First Gulf Bank Q1 net profit rises 27pc
Dubai, April 23, 2014
First Gulf Bank (FGB), the second-largest lender by market value in the UAE, posted a 27 percent jump in first-quarter net profit on Wednesday, becoming the latest UAE bank to post strong quarterly profit growth.
FGB, majority-owned by Abu Dhabi's ruling family, made a net profit of 1.33 billion dirhams ($362.1 million) in the three months to March 31, up from 1.05 billion dirhams in the prior-year period, it said in a statement.
Analysts polled by Reuters on average had forecast FGB would make a quarterly profit of 1.23 billion dirhams.
UAE banks in general have recorded impressive growth in the first quarter, continuing the trend from 2013, as the local economy rebounds from a real estate crash and debt problems at Dubai government-linked entities.
Abu Dhabi Commercial Bank and Abu Dhabi Islamic Bank posted year-on-year profit increases of 15 and 20 percent respectively earlier this week.
Smaller lenders have also benefited: on Wednesday, United Arab Bank, National Bank of Fujairah and National Bank of Umm al-Qaiwain posted increases of 34, 27 and 9 percent.
FGB's increase in net profit was aided by a 17 percent increase in net interest and Islamic financing income, and a 27 percent leap in non-interest income year-on-year.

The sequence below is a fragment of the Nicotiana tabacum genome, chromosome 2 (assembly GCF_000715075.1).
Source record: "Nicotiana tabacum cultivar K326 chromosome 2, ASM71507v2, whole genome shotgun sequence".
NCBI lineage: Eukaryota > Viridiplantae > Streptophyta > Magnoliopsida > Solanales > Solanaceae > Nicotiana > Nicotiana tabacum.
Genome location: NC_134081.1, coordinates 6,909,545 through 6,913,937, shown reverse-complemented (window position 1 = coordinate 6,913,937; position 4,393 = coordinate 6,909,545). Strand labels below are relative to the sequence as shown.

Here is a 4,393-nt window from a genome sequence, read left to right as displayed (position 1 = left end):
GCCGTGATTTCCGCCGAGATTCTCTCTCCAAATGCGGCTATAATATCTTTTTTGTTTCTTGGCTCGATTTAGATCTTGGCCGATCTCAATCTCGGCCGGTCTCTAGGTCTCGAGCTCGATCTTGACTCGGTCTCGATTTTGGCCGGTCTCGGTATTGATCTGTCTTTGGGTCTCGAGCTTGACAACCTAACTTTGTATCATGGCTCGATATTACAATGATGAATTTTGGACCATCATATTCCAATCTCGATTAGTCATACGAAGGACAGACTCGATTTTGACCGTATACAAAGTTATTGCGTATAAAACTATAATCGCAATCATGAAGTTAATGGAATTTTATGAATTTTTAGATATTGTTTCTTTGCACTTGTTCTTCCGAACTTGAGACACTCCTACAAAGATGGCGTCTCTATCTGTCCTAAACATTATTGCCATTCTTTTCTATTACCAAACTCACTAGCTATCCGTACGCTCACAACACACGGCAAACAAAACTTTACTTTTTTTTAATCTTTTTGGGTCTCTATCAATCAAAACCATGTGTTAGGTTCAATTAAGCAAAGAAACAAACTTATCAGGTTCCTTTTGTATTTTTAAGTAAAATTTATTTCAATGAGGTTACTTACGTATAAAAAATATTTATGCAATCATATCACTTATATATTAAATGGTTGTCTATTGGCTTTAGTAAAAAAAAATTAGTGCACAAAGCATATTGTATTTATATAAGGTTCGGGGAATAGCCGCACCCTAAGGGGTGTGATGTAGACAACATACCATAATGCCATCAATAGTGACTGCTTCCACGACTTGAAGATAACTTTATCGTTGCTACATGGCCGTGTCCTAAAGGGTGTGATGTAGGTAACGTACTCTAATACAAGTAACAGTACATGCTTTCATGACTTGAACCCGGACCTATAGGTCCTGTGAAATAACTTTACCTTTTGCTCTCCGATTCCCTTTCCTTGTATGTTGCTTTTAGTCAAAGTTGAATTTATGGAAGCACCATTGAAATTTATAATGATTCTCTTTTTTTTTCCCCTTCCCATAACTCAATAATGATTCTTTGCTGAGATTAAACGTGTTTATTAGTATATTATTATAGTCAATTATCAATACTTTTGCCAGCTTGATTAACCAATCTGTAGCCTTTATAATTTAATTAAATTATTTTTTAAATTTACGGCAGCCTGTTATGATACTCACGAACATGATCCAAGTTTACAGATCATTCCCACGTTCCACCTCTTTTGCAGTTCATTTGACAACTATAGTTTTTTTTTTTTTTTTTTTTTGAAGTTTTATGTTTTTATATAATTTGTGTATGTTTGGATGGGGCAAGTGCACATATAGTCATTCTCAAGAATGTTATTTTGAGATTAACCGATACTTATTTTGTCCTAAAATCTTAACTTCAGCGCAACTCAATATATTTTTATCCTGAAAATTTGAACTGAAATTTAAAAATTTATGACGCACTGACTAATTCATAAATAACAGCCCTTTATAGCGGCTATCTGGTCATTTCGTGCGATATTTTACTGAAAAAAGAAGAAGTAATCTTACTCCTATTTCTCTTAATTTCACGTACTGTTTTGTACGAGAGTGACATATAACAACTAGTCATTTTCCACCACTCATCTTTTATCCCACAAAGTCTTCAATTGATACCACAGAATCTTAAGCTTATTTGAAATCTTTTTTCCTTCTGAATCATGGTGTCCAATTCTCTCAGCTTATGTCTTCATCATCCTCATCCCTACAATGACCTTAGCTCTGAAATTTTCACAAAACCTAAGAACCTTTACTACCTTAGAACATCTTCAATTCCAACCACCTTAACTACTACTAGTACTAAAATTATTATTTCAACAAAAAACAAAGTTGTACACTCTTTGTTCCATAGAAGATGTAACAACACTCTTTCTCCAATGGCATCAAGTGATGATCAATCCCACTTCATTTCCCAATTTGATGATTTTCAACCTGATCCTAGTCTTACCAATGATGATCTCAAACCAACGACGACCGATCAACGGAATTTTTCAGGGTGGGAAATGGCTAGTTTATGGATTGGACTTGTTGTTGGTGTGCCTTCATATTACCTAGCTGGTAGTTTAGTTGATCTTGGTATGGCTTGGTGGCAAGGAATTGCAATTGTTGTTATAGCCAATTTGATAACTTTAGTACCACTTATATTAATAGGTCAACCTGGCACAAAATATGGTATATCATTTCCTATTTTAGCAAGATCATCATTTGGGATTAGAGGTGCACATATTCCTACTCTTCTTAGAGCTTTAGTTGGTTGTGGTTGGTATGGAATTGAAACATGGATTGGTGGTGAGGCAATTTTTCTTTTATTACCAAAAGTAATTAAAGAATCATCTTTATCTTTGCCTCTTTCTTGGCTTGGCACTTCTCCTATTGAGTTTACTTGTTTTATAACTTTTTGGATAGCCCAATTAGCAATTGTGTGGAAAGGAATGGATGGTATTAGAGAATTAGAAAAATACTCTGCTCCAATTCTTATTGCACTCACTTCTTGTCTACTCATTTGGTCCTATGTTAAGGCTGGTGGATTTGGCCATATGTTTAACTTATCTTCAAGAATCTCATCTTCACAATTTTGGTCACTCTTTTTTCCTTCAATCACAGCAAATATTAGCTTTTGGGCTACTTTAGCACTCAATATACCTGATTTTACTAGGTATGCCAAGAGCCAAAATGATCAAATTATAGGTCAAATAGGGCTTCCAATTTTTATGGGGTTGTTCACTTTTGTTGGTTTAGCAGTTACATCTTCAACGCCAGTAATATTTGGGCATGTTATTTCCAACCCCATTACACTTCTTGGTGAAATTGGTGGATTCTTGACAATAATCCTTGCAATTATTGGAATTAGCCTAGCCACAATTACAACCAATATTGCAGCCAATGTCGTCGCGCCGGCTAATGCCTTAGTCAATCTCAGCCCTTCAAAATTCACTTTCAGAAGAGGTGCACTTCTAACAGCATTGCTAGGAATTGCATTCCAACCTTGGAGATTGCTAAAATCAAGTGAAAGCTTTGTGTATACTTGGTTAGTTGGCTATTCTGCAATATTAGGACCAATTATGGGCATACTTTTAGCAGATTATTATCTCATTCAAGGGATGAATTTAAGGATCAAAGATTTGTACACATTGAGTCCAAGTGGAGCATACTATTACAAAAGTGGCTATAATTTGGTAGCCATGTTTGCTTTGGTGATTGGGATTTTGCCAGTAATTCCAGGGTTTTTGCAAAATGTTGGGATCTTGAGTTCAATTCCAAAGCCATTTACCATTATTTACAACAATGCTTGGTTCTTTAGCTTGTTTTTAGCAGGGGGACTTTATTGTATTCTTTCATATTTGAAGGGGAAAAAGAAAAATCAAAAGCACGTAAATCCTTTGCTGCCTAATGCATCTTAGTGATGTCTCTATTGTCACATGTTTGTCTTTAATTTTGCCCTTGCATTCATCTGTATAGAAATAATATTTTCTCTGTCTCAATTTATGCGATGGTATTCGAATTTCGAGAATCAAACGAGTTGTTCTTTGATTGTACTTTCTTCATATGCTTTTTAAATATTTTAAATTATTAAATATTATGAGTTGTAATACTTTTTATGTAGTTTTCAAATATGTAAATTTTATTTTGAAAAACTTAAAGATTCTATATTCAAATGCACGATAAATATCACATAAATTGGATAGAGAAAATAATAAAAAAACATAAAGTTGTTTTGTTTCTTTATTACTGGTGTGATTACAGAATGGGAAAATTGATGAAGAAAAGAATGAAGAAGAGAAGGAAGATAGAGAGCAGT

The latter was a reflection of the bank's strategy to strengthen its wholesale and investment banking businesses, chief executive Andre Sayegh said in the statement.
FGB expects to achieve net profit growth in the low double digits in 2014, Sayegh said in February.
Despite the improving economic picture, FGB's impairment allowances for the three months to March 31 were almost flat against the same quarter last year at 436 million dirhams.
Loans and advances rose 7 percent to stand at 123.4 billion dirhams at the end of March. Deposits grew 9 percent over the same time frame to 119.2 billion dirhams.
Last month, the bank priced its debut bond denominated in Australian dollars, a A$250 million five-year issue, while it also set up a sukuk programme in Malaysia. - Reuters